Composed upon Westminster Bridge, September 3, 1802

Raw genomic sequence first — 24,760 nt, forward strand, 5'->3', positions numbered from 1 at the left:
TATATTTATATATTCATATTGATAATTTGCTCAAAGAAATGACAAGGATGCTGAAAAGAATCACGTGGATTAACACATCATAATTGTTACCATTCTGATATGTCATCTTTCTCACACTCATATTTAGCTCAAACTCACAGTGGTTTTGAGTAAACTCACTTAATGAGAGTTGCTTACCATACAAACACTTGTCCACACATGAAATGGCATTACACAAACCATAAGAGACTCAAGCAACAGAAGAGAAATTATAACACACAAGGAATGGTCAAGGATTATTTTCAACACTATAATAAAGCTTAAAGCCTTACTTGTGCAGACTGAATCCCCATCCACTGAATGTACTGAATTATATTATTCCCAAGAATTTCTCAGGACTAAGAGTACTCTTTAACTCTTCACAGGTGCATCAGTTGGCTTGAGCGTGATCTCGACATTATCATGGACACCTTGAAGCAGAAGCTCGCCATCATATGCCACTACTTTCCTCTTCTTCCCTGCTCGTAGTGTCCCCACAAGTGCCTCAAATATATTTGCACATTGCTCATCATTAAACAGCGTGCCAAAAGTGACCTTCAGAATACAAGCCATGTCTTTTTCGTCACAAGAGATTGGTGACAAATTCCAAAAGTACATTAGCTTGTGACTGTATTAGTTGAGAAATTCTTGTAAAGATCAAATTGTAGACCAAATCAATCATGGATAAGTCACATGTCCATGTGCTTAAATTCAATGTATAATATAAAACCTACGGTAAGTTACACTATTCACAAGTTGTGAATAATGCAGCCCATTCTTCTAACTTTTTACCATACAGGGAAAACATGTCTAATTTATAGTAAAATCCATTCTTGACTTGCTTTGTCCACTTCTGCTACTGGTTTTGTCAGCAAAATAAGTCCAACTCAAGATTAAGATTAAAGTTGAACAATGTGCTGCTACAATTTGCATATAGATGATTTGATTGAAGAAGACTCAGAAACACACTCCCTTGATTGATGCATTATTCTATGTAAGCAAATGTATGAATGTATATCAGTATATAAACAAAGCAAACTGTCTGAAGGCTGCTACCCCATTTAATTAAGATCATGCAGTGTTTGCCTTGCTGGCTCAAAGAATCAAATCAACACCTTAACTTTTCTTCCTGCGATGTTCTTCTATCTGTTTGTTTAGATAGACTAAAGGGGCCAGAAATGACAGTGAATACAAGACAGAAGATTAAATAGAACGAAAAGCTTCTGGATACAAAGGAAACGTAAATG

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Composed upon Westminster Bridge, September 3, 1802 is a sonnet by William Wordsworth describing London and the River Thames, viewed from Westminster Bridge in the early morning. It was first published in the collection Poems in Two Volumes in 1807. The sonnet was originally dated 1803, but this was corrected in later editions and the date of composition given precisely as 31 July 1802, when Wordsworth and his sister Dorothy were travelling to Calais to visit Annette Vallon and his daughter Caroline by Annette, prior to his forthcoming marriage to Mary Hutchinson. The sonnet has always been popular, escaping the generally excoriating reviews from critics such as Francis Jeffrey in the Edinburgh Review when Poems in Two Volumes was first published. The reason undoubtedly lies in its great simplicity and beauty of language, turning on Dorothy's observation that this man-made spectacle is nevertheless one to be compared to nature's grandest natural spectacles. Cleanth Brooks analysed the sonnet in these terms in The Well Wrought Urn: Studies in the Structure of Poetry. Stephen Gill remarks that at the end of his life Wordsworth, engaged in editing his works, contemplated a revision

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